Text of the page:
Does anyone remember those Good Old Days of the late 1980s, when "beauty" and "intelligence" in independent music were not mutually exclusive? When music was actually INTELLIGENT and not VAPID. Cath Carroll's a figure of British music journalism, having been a writer of note for such magazines as New Musical express, as well as leader of the short-lived but cult-loved Factory C-86 era band Miaow. Of course, American indie kids would know her as the subject of Mark Robinson's affection (obsession?) on Unrest's last album, Perfect Teeth. Not only is there a love song to her called "Cath Carroll," but after listening to England Made Me, you could make a case that Carroll would probably not be unjustified in being a little nervous of this fellow who, seemingly, references her record throughout his record. Of course, his appreciation led to his label Teenbeat releasing two Cath Carroll singles and an album. Oh, and there's also a rumor about that this record was what caused the death of Factory Records, what with the expensive budget that was spent on it, the recording sessions in Brazil, the photo sessions with Robert Mapplethorpe, with little return.
To be fair to Robinson, England Made Me is an album worthy of obsession. It's also an album of dark deception, because you'd also be correct in thinking that it's straightforward dance-music. Adult Contemporary is a term that would normally be a pejorative, but not in England Made Me's case. Sure, I've danced around while writing this review, but Carroll's a siren-song singer of the highest magnitude, and I would honestly have to say that I'm convinced. Her voice is the unlikely combination of Bryan Ferry and Sade, and while such a description may seem awfully winsome, it's pretty accurate.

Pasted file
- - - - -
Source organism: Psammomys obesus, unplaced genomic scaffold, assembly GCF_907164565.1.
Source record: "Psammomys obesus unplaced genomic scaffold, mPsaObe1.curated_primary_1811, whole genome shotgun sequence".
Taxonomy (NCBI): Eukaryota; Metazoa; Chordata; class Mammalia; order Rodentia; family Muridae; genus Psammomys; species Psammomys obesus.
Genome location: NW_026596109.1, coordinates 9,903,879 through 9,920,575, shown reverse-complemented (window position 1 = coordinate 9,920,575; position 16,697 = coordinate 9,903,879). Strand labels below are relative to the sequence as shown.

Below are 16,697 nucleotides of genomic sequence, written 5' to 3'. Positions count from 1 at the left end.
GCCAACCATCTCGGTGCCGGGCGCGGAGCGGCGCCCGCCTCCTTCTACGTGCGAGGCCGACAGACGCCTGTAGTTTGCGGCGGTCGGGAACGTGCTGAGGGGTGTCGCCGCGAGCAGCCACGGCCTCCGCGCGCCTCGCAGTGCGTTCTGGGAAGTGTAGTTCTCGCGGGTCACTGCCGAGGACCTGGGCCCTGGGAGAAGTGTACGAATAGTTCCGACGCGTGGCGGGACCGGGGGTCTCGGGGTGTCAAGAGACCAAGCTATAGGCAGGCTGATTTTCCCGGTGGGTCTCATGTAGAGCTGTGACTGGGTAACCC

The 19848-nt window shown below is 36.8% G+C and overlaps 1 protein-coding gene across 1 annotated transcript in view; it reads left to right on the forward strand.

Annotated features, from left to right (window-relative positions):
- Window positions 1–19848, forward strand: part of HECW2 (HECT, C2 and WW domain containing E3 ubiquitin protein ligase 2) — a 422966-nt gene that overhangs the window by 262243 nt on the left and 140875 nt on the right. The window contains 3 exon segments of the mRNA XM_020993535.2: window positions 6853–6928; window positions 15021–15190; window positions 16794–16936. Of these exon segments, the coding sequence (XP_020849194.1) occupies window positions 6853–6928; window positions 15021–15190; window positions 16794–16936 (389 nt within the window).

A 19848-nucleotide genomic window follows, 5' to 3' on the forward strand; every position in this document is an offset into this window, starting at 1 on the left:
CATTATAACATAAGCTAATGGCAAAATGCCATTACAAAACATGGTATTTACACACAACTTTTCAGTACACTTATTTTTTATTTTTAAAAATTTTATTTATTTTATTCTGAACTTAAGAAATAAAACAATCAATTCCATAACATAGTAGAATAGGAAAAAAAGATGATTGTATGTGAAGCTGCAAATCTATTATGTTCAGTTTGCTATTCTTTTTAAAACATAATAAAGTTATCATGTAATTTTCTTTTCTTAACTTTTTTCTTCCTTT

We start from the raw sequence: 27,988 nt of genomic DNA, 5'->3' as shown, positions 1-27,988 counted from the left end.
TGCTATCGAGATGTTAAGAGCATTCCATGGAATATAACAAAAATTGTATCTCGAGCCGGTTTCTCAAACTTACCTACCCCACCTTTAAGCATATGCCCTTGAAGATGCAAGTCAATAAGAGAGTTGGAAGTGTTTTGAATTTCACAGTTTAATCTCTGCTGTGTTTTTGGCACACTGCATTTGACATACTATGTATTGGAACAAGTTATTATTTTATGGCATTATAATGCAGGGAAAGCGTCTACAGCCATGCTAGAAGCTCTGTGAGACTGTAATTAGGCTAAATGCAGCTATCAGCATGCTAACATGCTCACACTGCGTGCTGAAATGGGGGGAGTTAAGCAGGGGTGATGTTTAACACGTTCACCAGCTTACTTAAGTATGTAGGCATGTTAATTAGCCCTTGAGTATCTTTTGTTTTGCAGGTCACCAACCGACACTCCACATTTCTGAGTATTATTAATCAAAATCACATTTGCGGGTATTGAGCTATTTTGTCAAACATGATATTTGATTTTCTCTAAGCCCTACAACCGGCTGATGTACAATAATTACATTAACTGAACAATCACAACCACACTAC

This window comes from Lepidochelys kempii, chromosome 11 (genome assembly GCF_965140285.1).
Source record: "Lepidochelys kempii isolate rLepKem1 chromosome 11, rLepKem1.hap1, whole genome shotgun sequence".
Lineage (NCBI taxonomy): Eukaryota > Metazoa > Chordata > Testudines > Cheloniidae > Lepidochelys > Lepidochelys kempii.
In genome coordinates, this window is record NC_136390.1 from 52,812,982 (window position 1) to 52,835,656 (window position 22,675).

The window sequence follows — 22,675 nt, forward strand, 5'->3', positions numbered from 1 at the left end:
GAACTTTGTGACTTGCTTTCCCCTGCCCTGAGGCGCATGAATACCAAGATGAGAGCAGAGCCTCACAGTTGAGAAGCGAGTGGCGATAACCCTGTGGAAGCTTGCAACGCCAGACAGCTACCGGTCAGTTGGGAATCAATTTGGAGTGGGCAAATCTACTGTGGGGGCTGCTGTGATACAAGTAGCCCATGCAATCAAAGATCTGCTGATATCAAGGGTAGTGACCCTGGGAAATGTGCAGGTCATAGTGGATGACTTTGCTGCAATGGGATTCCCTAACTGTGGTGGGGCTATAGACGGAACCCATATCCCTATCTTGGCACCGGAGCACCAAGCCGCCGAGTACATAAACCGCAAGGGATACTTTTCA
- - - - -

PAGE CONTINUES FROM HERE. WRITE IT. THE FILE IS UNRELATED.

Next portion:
Why this album didn't take off for Factory is a bit of a puzzle. It flows rather nicely, from dancepop ("Moves Like You," "Send Me Over" to flamenco-guitar bossanova ballads ("Unforgettable") and even a Steve Albini-led carnivalesque number, "Train You're On." There's nothing odd or weird or anything that Everything But The Girl wouldn't have done going on here; it's simply pop. England Made Me is a rainy-day afternoon pop-lite affair that is really rather enjoyable. This reissue includes several single sides that really don't vary from the album's formula. England Made Me leads off Carroll's return, as she has a new album forthcoming, and here's hoping that she won't get lost in the shuffle this time around, and maybe, just maybe, she might inspire an Unrest reunion!